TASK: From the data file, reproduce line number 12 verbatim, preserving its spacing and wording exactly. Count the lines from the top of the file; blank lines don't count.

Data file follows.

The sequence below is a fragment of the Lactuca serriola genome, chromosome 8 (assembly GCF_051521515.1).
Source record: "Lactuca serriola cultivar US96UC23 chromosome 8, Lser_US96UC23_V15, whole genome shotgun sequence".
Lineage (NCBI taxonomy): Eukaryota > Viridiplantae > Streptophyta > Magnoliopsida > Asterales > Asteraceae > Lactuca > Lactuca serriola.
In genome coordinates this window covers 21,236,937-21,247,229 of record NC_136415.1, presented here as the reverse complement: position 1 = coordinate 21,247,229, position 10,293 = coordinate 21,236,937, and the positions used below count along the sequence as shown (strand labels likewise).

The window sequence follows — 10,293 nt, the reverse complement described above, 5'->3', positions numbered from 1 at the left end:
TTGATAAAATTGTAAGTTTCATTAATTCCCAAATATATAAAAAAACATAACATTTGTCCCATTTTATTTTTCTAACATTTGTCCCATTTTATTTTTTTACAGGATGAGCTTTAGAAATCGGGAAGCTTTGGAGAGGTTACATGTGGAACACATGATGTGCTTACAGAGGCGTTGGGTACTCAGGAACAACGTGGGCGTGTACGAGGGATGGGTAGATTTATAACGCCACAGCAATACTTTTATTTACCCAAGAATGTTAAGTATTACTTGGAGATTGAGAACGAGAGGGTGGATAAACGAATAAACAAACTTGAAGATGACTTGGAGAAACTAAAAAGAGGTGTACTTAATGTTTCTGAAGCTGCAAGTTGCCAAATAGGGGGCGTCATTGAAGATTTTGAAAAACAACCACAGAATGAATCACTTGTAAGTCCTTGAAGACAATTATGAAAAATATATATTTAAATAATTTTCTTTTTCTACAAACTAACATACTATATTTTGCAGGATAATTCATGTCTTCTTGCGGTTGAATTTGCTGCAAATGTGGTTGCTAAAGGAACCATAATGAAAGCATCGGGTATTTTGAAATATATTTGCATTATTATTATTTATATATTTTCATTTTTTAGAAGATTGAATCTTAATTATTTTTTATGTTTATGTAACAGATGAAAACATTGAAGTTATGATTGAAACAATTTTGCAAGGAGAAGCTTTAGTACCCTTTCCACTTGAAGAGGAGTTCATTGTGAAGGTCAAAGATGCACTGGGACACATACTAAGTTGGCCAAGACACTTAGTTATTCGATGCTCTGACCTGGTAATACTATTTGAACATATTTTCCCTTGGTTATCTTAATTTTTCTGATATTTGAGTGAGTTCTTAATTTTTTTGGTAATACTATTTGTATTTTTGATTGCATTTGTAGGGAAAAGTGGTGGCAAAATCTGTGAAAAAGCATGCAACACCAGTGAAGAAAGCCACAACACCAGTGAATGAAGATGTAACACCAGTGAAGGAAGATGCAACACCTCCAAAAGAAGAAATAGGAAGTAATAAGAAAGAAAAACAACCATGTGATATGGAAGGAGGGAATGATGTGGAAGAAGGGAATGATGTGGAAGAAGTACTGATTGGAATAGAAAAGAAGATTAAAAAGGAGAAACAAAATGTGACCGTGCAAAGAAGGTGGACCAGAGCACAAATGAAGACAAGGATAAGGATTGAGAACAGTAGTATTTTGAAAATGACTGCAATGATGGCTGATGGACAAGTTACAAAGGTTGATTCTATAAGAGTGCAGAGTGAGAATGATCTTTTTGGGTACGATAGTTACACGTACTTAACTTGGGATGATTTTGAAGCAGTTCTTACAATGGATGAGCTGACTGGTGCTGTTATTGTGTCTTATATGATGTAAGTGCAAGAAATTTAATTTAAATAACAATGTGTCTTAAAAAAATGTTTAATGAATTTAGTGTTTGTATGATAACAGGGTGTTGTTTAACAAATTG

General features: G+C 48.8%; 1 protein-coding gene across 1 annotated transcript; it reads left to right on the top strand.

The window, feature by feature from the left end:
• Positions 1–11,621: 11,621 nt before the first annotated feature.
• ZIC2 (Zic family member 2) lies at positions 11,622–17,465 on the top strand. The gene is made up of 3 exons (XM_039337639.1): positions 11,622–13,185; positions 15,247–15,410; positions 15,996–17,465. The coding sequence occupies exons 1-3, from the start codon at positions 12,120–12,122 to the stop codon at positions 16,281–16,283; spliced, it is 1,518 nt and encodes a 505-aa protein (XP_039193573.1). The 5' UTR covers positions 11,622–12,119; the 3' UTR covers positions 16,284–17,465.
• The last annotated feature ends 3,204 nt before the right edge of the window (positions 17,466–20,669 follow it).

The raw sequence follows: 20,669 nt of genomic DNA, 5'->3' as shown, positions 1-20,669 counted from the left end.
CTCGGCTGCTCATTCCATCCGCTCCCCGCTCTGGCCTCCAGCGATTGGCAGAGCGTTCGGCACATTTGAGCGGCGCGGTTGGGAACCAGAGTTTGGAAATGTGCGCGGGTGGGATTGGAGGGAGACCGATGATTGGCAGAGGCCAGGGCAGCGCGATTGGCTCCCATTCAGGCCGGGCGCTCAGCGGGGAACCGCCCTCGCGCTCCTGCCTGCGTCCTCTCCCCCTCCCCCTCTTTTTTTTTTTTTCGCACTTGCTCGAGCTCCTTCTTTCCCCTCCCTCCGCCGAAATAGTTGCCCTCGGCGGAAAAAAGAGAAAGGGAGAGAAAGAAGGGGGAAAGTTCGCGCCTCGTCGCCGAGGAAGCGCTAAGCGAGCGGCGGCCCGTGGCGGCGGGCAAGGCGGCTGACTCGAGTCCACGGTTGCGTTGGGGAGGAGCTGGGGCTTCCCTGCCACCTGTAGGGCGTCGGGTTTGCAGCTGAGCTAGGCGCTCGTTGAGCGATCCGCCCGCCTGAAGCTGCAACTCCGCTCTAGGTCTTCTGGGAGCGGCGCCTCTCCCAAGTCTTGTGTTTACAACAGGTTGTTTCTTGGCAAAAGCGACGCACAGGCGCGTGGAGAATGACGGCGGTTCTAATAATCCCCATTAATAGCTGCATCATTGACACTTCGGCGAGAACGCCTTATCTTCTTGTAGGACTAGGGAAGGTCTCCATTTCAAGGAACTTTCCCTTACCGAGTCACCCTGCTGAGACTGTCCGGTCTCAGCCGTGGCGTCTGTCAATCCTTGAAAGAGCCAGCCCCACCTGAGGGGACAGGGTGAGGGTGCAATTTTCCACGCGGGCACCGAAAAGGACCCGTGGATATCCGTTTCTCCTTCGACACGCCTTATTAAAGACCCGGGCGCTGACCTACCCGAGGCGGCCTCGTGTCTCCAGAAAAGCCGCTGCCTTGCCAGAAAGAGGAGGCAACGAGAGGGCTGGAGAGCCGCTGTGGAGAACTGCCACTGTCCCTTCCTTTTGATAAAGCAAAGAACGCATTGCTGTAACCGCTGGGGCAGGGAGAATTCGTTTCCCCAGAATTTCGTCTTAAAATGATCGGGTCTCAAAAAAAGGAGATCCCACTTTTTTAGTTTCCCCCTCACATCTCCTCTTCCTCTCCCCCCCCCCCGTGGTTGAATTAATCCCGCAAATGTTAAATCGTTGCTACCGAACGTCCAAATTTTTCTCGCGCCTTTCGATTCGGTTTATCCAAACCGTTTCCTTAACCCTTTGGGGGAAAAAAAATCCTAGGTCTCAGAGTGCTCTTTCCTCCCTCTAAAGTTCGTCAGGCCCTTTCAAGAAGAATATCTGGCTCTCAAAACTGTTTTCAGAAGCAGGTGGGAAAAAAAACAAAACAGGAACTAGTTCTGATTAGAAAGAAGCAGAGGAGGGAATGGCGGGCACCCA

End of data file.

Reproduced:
The raw sequence follows: 20,669 nt of genomic DNA, 5'->3' as shown, positions 1-20,669 counted from the left end.